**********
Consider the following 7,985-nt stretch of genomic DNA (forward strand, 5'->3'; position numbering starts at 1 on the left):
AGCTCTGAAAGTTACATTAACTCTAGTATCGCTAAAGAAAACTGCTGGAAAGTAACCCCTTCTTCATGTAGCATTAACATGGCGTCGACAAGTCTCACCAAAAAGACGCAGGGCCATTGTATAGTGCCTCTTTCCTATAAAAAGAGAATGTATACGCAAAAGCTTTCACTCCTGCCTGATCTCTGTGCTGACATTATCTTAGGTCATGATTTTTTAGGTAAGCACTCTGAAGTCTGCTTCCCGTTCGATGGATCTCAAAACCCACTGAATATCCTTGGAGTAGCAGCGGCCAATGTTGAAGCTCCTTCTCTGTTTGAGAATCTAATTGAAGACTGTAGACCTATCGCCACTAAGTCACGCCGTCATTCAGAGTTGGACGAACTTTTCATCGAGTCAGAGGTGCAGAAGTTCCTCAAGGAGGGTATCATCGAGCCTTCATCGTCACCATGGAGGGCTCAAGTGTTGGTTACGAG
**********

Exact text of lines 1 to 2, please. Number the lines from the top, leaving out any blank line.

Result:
Consider the following 7,985-nt stretch of genomic DNA (forward strand, 5'->3'; position numbering starts at 1 on the left):
AGCTCTGAAAGTTACATTAACTCTAGTATCGCTAAAGAAAACTGCTGGAAAGTAACCCCTTCTTCATGTAGCATTAACATGGCGTCGACAAGTCTCACCAAAAAGACGCAGGGCCATTGTATAGTGCCTCTTTCCTATAAAAAGAGAATGTATACGCAAAAGCTTTCACTCCTGCCTGATCTCTGTGCTGACATTATCTTAGGTCATGATTTTTTAGGTAAGCACTCTGAAGTCTGCTTCCCGTTCGATGGATCTCAAAACCCACTGAATATCCTTGGAGTAGCAGCGGCCAATGTTGAAGCTCCTTCTCTGTTTGAGAATCTAATTGAAGACTGTAGACCTATCGCCACTAAGTCACGCCGTCATTCAGAGTTGGACGAACTTTTCATCGAGTCAGAGGTGCAGAAGTTCCTCAAGGAGGGTATCATCGAGCCTTCATCGTCACCATGGAGGGCTCAAGTGTTGGTTACGAG